- 2012elections - 9/11 Special Coverage - aca - africanamericanalzheimers - aids - Alabama News Network - american - Awards & Expo - bees - bilingual - border - californiaeducation - Caribbean - cir - citizenship - climatechange - collgeinmiami - community - democrats - ecotourism - Elders - Election 2012 - elections2012 - escuelas - Ethnic Media in the News - Ethnicities - Events - Eye on Egypt - Fellowships - food - Foreclosures - Growing Up Poor in the Bay Area - Health Care Reform - healthyhungerfreekids - howtodie - humiliating - immigrants - Inside the Shadow Economy - kimjongun - Latin America - Law & Justice - Living - Media - memphismediaroundtable - Multimedia - NAM en Espaol - Politics & Governance - Religion - Richmond Pulse - Science & Technology - Sports - The Movement to Expand Health Care Access - Video - Voter Suppression - War & Conflict - 攔截盤查政策 - Top Stories - Immigration - Health - Economy - Education - Environment - Ethnic Media Headlines - International Affairs - NAM en Español - Occupy Protests - Youth Culture - Collaborative Reporting

Students Embrace Science and Mathematics in Summer Program

New America Media, News report, Inga Buchbinder Posted: Jul 28, 2009

BERKELEY, Calif. There are countless ways for high school students to spend their summers, and most include an activity that has nothing to do with school work. But Kevin Madrigal and James Lopez spent half of their summer taking classes in robotics and other sciences. At the end of their studies, they helped to build robotic automobiles.

Madrigal, 15, and Lopez, 16, are among a select group of 65 minority students from 50 Bay Area high schools chosen to participate in the Summer Math and Science Honors Academy, or SMASH.

SMASH is a five-week program that focuses on science, technology, engineering and math related studies (STEM). The students who participate in the program live in UC Berkeley housing and take rigorous courses in STEM fields. Founded by Freada Kapor Klein and Christina Feeny in 2004, SMASH encourages minority high school students to hone their skills before entering college.

The SMASH Academy takes place over the three summers after the freshman year in high school. Throughout those summers, the students have SAT prep available to them as well as a college counselor. There are also bilingual workshops taught in Spanish to encourage the parents to be a part of the process. Once theyve completed the program students receive $1,500 towards college.

I liked the challenge of math and was going for the harder stuff [in school], Madrigal, a second summer participant of SMASH, said. After two years [in the program] its intense, the tests are challenging, but its a good opportunity.

SMASH focuses on science and math because Klein believes that STEM careers will keep the country alive through troubled times. Those are the areas that have a need for employees from the United States, Klein said.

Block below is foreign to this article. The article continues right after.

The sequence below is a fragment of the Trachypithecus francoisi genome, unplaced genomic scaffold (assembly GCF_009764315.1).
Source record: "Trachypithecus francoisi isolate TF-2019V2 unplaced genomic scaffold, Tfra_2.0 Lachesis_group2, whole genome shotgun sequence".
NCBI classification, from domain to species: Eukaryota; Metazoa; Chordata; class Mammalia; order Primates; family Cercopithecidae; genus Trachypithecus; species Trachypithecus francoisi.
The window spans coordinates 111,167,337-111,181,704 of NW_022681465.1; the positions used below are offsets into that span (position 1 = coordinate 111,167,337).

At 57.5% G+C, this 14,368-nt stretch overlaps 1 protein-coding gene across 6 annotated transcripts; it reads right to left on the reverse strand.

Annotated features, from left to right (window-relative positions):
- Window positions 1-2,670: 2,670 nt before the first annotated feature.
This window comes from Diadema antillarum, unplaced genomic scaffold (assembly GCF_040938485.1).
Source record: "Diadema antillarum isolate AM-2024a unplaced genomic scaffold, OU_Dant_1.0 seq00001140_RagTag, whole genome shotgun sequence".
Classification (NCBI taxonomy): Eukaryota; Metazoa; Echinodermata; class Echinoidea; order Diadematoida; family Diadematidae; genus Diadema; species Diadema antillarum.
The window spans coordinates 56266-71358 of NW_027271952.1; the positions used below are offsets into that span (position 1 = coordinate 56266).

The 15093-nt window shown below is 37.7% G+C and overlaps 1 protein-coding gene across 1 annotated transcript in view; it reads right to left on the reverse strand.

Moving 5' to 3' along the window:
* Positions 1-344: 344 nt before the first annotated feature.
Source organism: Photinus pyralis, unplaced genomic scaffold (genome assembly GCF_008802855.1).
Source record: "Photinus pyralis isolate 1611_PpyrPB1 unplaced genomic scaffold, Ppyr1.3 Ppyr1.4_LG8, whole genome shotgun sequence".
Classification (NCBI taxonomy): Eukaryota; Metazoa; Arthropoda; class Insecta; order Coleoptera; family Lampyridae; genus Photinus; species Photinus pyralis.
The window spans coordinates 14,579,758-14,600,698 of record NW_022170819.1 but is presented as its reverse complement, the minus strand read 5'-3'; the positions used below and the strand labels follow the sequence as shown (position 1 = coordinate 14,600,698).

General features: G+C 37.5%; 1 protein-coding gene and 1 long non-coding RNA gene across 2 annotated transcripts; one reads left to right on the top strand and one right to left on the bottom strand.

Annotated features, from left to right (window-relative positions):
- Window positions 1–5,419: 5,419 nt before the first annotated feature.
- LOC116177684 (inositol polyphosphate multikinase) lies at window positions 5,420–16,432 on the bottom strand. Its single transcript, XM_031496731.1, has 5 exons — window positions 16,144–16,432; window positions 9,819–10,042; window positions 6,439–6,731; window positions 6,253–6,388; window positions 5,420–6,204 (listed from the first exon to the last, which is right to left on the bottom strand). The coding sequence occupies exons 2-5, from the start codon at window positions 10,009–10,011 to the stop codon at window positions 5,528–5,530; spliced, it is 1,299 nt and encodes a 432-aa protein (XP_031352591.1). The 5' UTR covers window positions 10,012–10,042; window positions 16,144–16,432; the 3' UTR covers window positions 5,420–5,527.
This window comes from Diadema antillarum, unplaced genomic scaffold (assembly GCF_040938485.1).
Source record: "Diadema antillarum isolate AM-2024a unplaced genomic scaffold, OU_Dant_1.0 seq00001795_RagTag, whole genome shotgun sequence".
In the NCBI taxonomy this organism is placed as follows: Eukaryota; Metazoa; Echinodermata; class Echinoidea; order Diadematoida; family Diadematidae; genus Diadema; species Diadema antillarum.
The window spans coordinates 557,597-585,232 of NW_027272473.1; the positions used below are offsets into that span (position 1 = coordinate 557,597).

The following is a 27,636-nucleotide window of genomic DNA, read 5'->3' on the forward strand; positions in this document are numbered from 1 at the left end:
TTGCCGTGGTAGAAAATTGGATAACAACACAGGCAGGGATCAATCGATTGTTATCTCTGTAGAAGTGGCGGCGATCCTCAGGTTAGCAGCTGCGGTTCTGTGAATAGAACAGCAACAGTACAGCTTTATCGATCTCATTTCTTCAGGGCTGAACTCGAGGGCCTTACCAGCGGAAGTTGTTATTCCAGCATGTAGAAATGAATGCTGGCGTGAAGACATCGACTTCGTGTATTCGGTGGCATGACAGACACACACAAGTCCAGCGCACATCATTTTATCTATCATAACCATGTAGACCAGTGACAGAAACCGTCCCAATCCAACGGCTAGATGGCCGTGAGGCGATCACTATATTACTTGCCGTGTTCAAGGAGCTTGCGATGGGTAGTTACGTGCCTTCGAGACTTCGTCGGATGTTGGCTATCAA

This summer, the focus of the program was on the environment, because its such a hot button issue. The STEM curriculum is comprehensive to include science writing so that the students are as well rounded as possible. Many of the courses are very hands-on, such as testing the pH balance of the water in Strawberry Creek.

Lopezs brother was in SMASH and he saw that it took up most of his brothers summer.
But it helps for the future and prepares me for high school classes [next year], Lopez said.

SMASH_summer_schoolHe also said it helped him learn how to adequately manage his time because in college you cant depend on your parents to manage your time.

The SMASH Academy encourages students to apply to top-ranked universities in California and beyond, and to expand their idea of what is possible for their future. Many of the mentors, teachers and RAs in the dorms are minority undergraduate, graduate and PhD. students.
It allows the students to see what five and 10 years ahead of them looks like, Klein said, and shows them the large variety of options their have for their future.

Gladys Cortez, 16, a first summer participant in the program, said that her brother was part of another similar academic program, which inspired her to apply to SMASH.

I wanted to do something better and different so when I apply to college I will stand out, Gomez said.

For their final project, which was displayed at the event on Saturday, Cortez and her partner Aneesa Phelps, 15, researched how genetically modified organisms were affecting the food supply in third world countries.

Phelps applied to the program because her math teacher and school counselor saw how advanced her math skills were and thought it would help her get ahead in the field. She was the only student in her school to make it into the program.

SMASH encourages students who already have an interest in these areas to pursue their talents and to use them not for just creating video games but using their knowledge to affect society in a positive way, Jarvis Sulcer, the director of educational programs at LPFI, said. Sulcer said he hoped students who participated in the SMASH would be competitive and have the confidence and skills necessary to be successful.

Related Articles:

How Will the University of California Survive?

Autism School Gives Hope to Immigrant Families

No Access: SF State Cuts Off Admission for Spring 2010

Page 1 of 1




Just Posted

NAM Coverage